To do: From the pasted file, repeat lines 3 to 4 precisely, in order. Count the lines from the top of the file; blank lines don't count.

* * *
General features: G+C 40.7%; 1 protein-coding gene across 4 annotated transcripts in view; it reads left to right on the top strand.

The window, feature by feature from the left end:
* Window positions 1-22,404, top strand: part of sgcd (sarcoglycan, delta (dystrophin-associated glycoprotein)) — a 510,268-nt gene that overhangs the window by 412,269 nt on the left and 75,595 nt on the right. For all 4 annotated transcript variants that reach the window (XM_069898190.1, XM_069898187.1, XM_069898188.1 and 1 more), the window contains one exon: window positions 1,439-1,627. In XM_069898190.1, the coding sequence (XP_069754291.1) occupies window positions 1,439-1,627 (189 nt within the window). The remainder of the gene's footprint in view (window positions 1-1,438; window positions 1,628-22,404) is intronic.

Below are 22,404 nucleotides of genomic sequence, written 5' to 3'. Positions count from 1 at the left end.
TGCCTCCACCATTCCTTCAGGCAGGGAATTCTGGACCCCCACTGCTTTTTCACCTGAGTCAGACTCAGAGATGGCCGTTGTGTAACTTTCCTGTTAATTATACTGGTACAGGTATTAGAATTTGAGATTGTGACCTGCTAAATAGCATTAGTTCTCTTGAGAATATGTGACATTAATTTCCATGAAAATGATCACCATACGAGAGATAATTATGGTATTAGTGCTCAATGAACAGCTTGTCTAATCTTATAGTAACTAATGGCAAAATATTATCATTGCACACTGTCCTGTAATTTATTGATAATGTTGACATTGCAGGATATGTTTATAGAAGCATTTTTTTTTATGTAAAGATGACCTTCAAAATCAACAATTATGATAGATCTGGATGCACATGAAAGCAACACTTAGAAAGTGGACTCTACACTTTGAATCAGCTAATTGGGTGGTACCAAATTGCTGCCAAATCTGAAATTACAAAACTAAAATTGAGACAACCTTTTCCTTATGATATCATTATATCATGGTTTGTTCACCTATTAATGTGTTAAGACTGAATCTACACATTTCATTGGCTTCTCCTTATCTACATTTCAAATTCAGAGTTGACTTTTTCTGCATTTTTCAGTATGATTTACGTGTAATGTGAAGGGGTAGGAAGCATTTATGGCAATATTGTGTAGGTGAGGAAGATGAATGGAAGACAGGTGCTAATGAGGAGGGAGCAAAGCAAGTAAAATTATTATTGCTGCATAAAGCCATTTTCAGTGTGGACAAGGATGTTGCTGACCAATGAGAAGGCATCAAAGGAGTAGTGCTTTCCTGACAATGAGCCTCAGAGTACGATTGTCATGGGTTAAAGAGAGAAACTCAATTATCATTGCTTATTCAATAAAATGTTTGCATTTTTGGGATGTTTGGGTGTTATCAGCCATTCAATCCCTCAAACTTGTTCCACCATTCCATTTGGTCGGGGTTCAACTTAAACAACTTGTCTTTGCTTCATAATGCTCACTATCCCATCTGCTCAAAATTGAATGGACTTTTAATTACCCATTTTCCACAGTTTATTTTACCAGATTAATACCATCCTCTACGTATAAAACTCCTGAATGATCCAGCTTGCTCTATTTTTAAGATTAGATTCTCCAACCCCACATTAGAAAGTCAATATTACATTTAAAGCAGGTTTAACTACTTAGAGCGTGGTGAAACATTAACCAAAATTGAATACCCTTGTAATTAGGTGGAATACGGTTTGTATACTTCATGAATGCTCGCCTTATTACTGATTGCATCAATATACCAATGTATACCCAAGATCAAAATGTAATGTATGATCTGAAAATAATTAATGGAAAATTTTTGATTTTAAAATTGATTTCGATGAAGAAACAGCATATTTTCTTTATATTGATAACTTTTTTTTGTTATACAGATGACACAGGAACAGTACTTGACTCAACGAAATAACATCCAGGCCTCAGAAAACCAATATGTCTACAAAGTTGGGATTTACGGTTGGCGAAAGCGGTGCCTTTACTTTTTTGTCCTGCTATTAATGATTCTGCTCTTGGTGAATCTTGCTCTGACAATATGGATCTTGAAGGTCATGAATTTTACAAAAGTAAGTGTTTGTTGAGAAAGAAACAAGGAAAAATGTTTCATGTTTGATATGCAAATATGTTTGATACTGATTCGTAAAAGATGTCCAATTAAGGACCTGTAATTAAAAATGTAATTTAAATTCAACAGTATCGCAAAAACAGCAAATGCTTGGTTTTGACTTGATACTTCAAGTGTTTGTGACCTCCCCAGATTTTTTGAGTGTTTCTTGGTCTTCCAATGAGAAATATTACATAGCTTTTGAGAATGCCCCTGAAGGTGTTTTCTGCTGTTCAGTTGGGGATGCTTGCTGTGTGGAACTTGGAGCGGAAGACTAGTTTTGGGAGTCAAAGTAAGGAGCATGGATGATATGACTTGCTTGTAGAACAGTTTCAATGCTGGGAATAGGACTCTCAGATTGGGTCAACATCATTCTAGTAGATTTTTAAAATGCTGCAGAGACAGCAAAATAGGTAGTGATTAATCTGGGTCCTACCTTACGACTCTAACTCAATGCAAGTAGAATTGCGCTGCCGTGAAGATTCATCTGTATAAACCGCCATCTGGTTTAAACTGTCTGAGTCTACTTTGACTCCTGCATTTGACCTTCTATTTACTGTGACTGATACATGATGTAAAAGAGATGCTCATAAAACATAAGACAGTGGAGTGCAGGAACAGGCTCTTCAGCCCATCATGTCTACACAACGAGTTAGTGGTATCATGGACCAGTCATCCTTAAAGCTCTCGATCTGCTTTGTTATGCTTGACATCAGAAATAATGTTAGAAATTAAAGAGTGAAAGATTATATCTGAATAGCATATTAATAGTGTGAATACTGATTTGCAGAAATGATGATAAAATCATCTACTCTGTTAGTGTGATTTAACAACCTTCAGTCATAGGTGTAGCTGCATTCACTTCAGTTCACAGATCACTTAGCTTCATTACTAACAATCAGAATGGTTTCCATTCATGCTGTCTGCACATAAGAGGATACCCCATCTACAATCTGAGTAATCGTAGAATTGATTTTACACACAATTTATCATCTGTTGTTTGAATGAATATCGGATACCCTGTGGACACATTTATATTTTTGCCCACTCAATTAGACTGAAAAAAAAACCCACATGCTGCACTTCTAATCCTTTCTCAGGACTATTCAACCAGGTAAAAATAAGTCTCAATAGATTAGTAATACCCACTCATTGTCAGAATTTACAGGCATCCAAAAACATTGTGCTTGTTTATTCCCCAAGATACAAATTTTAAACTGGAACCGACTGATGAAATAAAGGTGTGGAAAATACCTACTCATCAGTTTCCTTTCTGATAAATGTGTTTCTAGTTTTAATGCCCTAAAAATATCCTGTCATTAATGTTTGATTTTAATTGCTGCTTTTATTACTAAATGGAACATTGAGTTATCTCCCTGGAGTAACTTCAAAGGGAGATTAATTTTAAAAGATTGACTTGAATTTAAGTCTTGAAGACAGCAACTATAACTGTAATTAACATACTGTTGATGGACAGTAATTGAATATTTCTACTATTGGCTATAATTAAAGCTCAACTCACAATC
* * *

* Window positions 1-22,404, top strand: part of sgcd (sarcoglycan, delta (dystrophin-associated glycoprotein)) — a 510,268-nt gene that overhangs the window by 412,269 nt on the left and 75,595 nt on the right. For all 4 annotated transcript variants that reach the window (XM_069898190.1, XM_069898187.1, XM_069898188.1 and 1 more), the window contains one exon: window positions 1,439-1,627. In XM_069898190.1, the coding sequence (XP_069754291.1) occupies window positions 1,439-1,627 (189 nt within the window). The remainder of the gene's footprint in view (window positions 1-1,438; window positions 1,628-22,404) is intronic.

Below are 22,404 nucleotides of genomic sequence, written 5' to 3'. Positions count from 1 at the left end.